Elder (Sambucus canadensis), is a large bush or small tree. I forgot the Indian name, could someone please tell me? There is a name for the tree, for the flowers for tea, for the flowers just to cook, and 3 names for the berries. not-ripe, ready (raw) and dried. This tree flowers in July, big bunches of sweetish white flowers. You can easily pick them by the stems of bunches (they make a better tea if taken when fresh, before the berries set).
On the branches, there are usually more leaves -- 6, 8 or 12 -- than the 4 shown in the picture there. I thought surely the names in Indian would come back to me while I was working on this as they did with some of the others, I left it to last except for wintergreen and bearberry I'm still looking for good pix of. But it didn't come back to me.
A large, red elder in full flower, with a small inset of a bunch of flowers. Taken by Michael Moore of Herbal Research Foundation. Big pic, for better identification of leaves and flowers at the herb Foundation's image database.
OK nobody's perfect. At least I still remember how to cook it. The flowers are dried in the shade. After 2 weeks, break and brush them off the stems, then continue drying them until the first frost. Then you can make teas of them. Tea is made of them by pouring 1 quart hot water over 1 cup dried flowers and 2 teaspoons dried mint. Although this is a generally healthful good-tasting tea, OK for men and children (though you would make it weaker then) it has some women's medicine properties I'm not going to go into here. If you use it for that, you should sing or pray when you pick the flowers and in my opinion leave tobacco for the tree. If you are interested in this try to find somebody on your reservation who can show you, and if you learn the names, please email me!
Fresh elder flowers can be fried into breakfast or dessert fritters. Batter:
1 cup flour 1 tablespoon sugar 1 teaspoon baking powder 2 eggs 1/2 cup milk 2 oranges cut in quarters
Heat fat to medium, 375°. Remove the coarse stems from flower clusters, but keep the small ones to hold it together. Dip cluster into batter whole, fry for about 4 minutes till golden, squeeze orange juice over them while still hot, roll in granulated white sugar. Keep warm in an oven on paper towels until all are done. Eat them by picking up, discard the "bones" (stems) like chicken es. Kids especially love to do this.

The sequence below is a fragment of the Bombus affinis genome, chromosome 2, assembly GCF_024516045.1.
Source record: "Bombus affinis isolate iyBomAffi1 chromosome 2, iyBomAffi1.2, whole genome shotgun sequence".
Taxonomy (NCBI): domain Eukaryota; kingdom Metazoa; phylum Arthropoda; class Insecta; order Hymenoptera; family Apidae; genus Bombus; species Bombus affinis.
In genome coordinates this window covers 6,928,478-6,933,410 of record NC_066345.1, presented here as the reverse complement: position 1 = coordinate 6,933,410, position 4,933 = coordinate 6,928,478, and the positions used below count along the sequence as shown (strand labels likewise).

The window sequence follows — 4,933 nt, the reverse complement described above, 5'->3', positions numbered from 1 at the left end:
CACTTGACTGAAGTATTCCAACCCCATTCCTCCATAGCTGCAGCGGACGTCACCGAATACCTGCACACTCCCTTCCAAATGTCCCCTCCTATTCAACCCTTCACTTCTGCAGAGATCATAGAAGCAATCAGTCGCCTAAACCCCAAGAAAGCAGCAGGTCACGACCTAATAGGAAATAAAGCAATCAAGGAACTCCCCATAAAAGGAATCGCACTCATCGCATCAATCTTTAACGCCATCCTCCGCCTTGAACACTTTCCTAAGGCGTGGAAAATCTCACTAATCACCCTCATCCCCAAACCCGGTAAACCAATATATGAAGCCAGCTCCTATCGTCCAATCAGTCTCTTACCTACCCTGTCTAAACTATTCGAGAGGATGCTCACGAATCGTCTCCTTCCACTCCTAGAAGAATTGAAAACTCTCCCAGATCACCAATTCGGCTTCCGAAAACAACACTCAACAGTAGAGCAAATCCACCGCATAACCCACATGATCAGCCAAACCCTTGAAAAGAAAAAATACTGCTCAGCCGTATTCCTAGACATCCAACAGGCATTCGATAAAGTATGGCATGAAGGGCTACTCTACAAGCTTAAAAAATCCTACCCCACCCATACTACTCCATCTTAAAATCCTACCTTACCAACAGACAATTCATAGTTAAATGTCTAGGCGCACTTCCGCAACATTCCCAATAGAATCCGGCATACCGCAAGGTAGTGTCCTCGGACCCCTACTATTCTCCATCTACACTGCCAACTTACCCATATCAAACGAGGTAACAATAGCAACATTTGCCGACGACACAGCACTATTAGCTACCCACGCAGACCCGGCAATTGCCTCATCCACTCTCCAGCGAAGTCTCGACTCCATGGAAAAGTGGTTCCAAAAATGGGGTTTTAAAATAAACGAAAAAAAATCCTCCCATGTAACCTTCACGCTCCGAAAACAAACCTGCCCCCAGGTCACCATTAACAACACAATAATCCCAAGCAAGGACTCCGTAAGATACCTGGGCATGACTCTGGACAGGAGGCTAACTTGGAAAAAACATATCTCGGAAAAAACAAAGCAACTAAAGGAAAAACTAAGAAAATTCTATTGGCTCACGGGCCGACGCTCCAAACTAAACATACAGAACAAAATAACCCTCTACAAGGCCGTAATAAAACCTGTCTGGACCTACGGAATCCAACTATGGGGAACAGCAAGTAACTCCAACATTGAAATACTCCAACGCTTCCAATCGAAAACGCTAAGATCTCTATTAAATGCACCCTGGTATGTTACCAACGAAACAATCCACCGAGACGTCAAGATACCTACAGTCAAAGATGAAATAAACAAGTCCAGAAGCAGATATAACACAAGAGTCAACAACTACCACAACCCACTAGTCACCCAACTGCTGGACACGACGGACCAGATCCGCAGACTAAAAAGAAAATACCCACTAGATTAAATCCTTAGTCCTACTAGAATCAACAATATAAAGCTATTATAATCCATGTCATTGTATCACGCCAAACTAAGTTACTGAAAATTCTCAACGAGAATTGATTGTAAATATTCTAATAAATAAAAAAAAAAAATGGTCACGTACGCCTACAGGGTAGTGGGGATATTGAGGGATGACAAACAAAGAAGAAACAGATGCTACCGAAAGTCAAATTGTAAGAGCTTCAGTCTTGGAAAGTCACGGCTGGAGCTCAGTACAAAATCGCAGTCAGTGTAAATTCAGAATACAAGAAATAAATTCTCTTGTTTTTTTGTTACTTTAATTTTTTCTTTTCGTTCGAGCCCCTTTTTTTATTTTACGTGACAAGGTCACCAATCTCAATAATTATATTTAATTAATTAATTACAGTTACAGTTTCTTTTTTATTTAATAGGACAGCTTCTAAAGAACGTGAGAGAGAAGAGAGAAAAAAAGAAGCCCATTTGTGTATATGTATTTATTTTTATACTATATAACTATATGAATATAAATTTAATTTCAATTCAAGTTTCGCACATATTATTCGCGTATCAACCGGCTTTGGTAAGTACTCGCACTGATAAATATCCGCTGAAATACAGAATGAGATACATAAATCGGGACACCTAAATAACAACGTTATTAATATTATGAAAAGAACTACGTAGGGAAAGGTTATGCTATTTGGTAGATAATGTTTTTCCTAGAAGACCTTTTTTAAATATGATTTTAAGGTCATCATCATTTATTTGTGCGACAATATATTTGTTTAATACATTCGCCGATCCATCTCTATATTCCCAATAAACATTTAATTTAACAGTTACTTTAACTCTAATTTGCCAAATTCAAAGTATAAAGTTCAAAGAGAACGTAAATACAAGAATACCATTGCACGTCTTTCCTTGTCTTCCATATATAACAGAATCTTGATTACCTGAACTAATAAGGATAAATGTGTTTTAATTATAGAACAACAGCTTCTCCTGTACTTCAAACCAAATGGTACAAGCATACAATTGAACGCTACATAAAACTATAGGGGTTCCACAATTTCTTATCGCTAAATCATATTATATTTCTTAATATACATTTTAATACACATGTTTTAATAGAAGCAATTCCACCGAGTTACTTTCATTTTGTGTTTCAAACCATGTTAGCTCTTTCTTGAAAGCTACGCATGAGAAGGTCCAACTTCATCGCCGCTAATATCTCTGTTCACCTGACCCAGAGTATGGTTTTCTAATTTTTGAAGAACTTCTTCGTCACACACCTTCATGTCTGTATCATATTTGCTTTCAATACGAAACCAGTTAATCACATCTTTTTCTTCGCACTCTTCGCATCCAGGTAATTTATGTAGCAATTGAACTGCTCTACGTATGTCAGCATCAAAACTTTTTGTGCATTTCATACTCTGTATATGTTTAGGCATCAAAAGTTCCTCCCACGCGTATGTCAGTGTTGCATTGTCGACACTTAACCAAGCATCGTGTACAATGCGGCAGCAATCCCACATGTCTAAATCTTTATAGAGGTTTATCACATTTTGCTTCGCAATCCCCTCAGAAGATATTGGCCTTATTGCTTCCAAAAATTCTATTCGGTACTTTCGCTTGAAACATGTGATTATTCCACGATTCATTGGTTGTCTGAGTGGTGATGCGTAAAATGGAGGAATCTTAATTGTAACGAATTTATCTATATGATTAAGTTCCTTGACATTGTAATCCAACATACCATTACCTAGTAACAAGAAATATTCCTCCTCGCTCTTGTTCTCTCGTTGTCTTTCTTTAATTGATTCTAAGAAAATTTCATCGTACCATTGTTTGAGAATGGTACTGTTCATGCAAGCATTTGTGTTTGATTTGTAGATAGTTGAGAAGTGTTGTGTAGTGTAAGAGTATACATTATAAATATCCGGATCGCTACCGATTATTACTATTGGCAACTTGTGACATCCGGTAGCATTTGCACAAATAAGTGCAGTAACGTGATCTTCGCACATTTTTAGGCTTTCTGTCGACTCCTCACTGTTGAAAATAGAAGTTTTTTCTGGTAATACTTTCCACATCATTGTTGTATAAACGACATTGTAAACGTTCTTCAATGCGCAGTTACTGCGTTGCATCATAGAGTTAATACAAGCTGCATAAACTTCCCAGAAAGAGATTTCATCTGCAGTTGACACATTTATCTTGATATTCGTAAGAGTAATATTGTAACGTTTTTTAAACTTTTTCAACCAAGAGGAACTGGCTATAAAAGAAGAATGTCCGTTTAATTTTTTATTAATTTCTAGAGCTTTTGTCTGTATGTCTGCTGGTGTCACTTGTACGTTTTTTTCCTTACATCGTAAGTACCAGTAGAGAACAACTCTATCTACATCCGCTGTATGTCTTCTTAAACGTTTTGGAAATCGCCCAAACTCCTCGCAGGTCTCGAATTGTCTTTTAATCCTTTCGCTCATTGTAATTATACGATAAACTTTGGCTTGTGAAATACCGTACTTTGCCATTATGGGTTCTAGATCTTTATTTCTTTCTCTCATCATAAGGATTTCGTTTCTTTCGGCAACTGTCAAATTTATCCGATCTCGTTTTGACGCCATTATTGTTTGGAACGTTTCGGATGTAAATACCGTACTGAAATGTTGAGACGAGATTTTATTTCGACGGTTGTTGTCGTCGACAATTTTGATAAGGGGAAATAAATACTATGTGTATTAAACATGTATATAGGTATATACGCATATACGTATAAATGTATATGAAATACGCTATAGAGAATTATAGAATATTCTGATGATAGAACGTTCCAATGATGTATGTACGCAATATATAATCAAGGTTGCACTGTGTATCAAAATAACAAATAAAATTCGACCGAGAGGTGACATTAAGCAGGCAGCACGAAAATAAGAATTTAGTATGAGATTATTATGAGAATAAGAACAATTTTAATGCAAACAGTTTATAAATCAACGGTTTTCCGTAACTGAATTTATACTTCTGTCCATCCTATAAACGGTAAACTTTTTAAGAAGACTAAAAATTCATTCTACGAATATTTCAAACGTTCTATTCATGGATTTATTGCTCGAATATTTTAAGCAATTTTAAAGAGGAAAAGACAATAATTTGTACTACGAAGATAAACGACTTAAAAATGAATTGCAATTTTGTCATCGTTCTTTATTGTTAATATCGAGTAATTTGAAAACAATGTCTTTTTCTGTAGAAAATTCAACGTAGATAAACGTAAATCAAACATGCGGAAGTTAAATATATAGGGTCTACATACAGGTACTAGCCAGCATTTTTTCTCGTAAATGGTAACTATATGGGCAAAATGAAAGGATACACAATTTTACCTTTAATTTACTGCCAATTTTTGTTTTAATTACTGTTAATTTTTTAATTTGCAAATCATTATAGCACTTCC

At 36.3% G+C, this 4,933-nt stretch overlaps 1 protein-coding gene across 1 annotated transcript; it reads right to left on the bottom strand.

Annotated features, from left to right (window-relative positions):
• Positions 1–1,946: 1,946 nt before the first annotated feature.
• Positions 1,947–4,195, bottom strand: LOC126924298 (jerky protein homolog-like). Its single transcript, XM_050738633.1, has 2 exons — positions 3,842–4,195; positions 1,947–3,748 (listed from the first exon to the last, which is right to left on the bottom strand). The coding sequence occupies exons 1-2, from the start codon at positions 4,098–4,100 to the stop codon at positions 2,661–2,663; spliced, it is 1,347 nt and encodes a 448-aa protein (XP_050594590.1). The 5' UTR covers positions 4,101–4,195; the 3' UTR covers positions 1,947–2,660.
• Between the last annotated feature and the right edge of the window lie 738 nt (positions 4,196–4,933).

Elder berries fresh are just awful, any way you try to cook fresh berries they're no good. Traditionally, they were dried, (2 weeks in the shade) and I've used some dried ones. They are very good! Sort of between raisins and prunes. If dried, you can soak and cook them with sugar, make pies, etc. Traditionally, dried berries were mixed with deer meet and tallow, they were also used in soups and stews. Elder berries are higher in vitamin C than other high-C fruits such as oranges. They are also a good source of calcium, potassium, and other needed vitamins and minerals. They are really awful-tasting unless the berries are dried. But when they are, they are just about the most nutritious woods fruit there is.
There are various stories about why fresh elder berries taste awful, which maybe I'll tell sometime. It really seems as if almost everyone has forgotten about this tree, and it seems so strange to me I would even forget its name. Here's a couple bits of advice for women: (1) Men and boys shouldn't pick elder flowers, they can pick berries. (2) Elder is women's trees, like wild cherries. Go around among them in spring until you feel attracted to one of them. This is Ogimauikwe, the headwoman tree of the group. Talk to her about what's bothering you. Leave her some tobacco to show respect. When they are blossoming, come back and talk to her again about it. Don't pick anything from that tree. Don't tell men or boys anything about elder flowers as women's medicine. And since they read this too probably I won't say anything more about it. Come to think of it, that's probably why I can't recall its Indian name, because I would just automatically put it here to be complete. If I promise not to write it down can I remember? ... No.
CREDITS: The photos of the elder tree were taken by Michael Moore. Elder flower pannicle and berries scanned from the Colour Herbal by Nicholas Culpepper, 1649. This neat book has stayed in print over 300 years. The latest edition is a large paperback issued by Sterling Publishing of Tornonto, $17.95 (US), $24.95 (Can). Culpepper was an interesting character: an early 17th-century doctor who decided to try to serve the poor instead of getting rich doctoring the rich like others of his class were doing. He prepared his herbal to help country people, who were being forced off their land to the slums of London, so they could recognize herbs that could (in the medical thinking of his day) help them. He used common, not scientific, names to organize the plants, and color paintings to help the people identify them. His advice is nonsense, and the modern herbalist who "updates" it isn't much better in a practical sense. The plants are all British, with only an occasional one like this, the wild rose, that's similar everywhere -- but the book is beautiful and a good read. From it, I finally learned what a Mangel-Wurzel is. I'm not telling! -- ... and, I just tried to look it up again there and couldn't find it. What a mysterious and beautiful book!
Last Updated: Friday, December 29, 1995 - 3:39:08 AM